We should see at this moment colossal religious fortunes melting into abject spiritual poverty. We should see high professors, much reverenced and held in esteem, brought into shame and everlasting contempt. We should see the wealthy in divine matters, whom men have unwisely trusted as their guides and counsellors as to their souls’ best interests, unmasked and proved to be deceitful through and through. I seem at this moment to be peering into the world of spiritual things, and I see many a Babel tower tottering and ready to fall; many a fair tree decaying at the heart; many a blooming cheek undermined by disease. Yes, a sound comes to my ear of men in the church, apparently rich and increased in goods, who are naked, and poor, and miserable, and great men whose towering glories are but a fading flower.
There ever have been such, there are many now, and there will be to the end. The supply of deceivers is sure to be maintained, since the text tells us that all the ways of a man are clean in his own eyes; there is a propensity in human nature which leads men, even when they are most wrong, to judge themselves most right.
The text at the same time suggests the terrible conclusion to which all self-deception will certainly come, for the judgement of man concerning himself is not final, and there comes a day when the Lord who weigheth the spirits will reverse the verdict of a perjured conscience, and make the man to stand no longer in the false light which his conceit has thrown around him, but in the true light, in which all his fancied glory shall vanish as a dream.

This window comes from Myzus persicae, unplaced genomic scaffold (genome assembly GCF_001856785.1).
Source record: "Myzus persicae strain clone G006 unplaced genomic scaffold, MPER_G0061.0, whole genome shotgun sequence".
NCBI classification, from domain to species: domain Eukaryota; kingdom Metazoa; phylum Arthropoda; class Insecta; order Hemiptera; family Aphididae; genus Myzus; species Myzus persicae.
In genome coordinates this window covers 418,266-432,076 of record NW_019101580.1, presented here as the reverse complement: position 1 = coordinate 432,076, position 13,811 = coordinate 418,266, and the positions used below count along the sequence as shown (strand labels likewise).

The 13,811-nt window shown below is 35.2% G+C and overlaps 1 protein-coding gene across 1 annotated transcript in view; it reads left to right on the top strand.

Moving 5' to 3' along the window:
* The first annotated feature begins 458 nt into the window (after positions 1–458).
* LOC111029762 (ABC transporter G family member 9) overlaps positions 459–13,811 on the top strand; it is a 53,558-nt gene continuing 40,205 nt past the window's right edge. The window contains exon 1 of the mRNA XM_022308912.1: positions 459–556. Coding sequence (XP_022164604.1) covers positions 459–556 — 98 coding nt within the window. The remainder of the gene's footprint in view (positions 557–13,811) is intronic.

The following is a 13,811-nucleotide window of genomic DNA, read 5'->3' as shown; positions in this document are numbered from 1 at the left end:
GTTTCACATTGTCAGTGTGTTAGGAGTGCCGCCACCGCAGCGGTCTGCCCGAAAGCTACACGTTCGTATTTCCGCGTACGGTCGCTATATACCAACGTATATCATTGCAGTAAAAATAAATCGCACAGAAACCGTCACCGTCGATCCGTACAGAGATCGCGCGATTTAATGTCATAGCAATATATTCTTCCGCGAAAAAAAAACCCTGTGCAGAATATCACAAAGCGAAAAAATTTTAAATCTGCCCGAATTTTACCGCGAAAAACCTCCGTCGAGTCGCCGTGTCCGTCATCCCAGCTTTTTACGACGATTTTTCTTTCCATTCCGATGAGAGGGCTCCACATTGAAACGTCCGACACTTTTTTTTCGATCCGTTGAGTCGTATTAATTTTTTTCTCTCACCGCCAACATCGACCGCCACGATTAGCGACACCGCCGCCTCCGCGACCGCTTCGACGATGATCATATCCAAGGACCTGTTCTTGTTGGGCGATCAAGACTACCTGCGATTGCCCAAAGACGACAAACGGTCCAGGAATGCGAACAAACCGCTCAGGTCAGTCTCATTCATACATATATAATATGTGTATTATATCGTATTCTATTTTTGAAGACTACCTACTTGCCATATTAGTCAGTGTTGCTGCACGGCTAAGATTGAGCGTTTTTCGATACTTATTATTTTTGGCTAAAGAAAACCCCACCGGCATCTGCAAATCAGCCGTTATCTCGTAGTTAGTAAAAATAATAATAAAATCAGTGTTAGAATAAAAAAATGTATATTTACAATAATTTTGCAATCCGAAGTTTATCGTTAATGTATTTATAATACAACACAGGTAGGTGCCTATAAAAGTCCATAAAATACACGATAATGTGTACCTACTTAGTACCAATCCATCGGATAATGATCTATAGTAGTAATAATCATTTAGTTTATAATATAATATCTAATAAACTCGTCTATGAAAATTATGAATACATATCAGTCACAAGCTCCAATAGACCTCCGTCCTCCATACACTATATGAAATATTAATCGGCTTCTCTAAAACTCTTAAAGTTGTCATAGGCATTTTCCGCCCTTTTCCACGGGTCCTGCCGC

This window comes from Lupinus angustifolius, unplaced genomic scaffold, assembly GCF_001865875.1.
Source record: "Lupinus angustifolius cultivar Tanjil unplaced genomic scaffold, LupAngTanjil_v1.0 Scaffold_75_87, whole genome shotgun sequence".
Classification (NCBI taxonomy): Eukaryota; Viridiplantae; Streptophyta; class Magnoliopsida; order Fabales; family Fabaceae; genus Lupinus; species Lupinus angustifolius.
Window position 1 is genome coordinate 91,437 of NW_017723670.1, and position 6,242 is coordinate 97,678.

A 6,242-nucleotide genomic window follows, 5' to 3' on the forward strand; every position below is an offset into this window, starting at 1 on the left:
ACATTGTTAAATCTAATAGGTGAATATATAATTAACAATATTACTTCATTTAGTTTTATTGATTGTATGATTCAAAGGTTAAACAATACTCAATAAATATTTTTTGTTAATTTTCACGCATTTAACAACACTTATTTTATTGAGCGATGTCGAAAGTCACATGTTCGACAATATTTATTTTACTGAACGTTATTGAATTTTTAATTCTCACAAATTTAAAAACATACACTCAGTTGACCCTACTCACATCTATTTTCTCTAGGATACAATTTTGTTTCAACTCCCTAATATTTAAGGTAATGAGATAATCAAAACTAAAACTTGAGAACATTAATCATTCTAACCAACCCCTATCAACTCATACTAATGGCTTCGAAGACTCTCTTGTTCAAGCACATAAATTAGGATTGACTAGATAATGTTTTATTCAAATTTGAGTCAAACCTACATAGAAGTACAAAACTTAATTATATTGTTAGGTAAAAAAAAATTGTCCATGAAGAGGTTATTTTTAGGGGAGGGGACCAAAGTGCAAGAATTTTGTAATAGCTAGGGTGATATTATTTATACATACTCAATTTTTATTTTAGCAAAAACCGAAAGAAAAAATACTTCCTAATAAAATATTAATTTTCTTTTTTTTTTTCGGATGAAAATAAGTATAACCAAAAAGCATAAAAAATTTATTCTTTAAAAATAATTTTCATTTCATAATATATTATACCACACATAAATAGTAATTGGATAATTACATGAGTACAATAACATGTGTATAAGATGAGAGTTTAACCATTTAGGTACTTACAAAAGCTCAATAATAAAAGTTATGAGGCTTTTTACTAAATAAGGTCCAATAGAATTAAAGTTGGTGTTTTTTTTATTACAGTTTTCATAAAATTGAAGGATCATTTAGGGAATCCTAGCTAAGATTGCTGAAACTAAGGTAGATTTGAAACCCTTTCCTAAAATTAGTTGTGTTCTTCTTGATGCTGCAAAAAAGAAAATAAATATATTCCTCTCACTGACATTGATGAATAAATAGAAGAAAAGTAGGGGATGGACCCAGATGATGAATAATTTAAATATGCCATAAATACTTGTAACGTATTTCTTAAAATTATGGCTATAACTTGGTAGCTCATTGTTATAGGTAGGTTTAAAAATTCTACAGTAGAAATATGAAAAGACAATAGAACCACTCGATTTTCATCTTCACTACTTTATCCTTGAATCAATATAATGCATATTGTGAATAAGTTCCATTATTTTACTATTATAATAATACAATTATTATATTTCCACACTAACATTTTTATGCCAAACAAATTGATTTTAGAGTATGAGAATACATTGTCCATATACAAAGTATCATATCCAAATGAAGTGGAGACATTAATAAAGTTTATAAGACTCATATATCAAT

In this message Spurgeon was refering to the crisis around Overend, Gurney and Company (‘the bankers’ bank’), which had collapsed in 1866 through trading as disgracefully as we have seen on a vaster scale in our own recent times. The Bank of England refused to bail it out, leading to the collapse of over 200 other financial houses and companies. He also reflects on the parallel spiritual fraud of theological liberals and to leading evangelical supporters of higher criticism, whose compromise would soon lead to disaster. Both socially and spiritually history repeats itself.